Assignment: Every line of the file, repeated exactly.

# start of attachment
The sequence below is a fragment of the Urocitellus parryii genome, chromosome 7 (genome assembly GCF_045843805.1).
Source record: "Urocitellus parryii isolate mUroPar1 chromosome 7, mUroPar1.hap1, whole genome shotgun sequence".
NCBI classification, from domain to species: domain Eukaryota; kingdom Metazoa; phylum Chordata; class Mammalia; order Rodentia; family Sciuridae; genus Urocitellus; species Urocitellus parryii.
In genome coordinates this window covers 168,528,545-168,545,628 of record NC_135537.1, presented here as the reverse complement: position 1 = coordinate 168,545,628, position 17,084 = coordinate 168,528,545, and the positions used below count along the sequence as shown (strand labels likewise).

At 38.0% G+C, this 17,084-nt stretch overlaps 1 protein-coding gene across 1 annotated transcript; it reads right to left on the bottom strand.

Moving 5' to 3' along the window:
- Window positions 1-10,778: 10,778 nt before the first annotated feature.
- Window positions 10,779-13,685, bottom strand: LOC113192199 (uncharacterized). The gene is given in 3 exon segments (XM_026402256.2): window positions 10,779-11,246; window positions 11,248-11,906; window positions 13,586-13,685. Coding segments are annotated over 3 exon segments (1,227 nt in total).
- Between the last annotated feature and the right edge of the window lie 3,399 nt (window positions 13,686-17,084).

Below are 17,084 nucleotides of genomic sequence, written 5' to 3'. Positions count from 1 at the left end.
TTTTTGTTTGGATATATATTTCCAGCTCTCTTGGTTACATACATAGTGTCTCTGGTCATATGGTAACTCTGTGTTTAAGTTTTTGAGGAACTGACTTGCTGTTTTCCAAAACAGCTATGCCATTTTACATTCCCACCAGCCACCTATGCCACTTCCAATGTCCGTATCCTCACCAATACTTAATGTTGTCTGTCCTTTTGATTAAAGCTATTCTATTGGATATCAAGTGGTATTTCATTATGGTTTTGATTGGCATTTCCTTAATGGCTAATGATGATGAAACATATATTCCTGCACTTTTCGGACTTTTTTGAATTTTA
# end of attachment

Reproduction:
The sequence below is a fragment of the Urocitellus parryii genome, chromosome 7 (genome assembly GCF_045843805.1).
Source record: "Urocitellus parryii isolate mUroPar1 chromosome 7, mUroPar1.hap1, whole genome shotgun sequence".
NCBI classification, from domain to species: domain Eukaryota; kingdom Metazoa; phylum Chordata; class Mammalia; order Rodentia; family Sciuridae; genus Urocitellus; species Urocitellus parryii.
In genome coordinates this window covers 168,528,545-168,545,628 of record NC_135537.1, presented here as the reverse complement: position 1 = coordinate 168,545,628, position 17,084 = coordinate 168,528,545, and the positions used below count along the sequence as shown (strand labels likewise).

At 38.0% G+C, this 17,084-nt stretch overlaps 1 protein-coding gene across 1 annotated transcript; it reads right to left on the bottom strand.

Moving 5' to 3' along the window:
- Window positions 1-10,778: 10,778 nt before the first annotated feature.
- Window positions 10,779-13,685, bottom strand: LOC113192199 (uncharacterized). The gene is given in 3 exon segments (XM_026402256.2): window positions 10,779-11,246; window positions 11,248-11,906; window positions 13,586-13,685. Coding segments are annotated over 3 exon segments (1,227 nt in total).
- Between the last annotated feature and the right edge of the window lie 3,399 nt (window positions 13,686-17,084).

Below are 17,084 nucleotides of genomic sequence, written 5' to 3'. Positions count from 1 at the left end.
TTTTTGTTTGGATATATATTTCCAGCTCTCTTGGTTACATACATAGTGTCTCTGGTCATATGGTAACTCTGTGTTTAAGTTTTTGAGGAACTGACTTGCTGTTTTCCAAAACAGCTATGCCATTTTACATTCCCACCAGCCACCTATGCCACTTCCAATGTCCGTATCCTCACCAATACTTAATGTTGTCTGTCCTTTTGATTAAAGCTATTCTATTGGATATCAAGTGGTATTTCATTATGGTTTTGATTGGCATTTCCTTAATGGCTAATGATGATGAAACATATATTCCTGCACTTTTCGGACTTTTTTGAATTTTA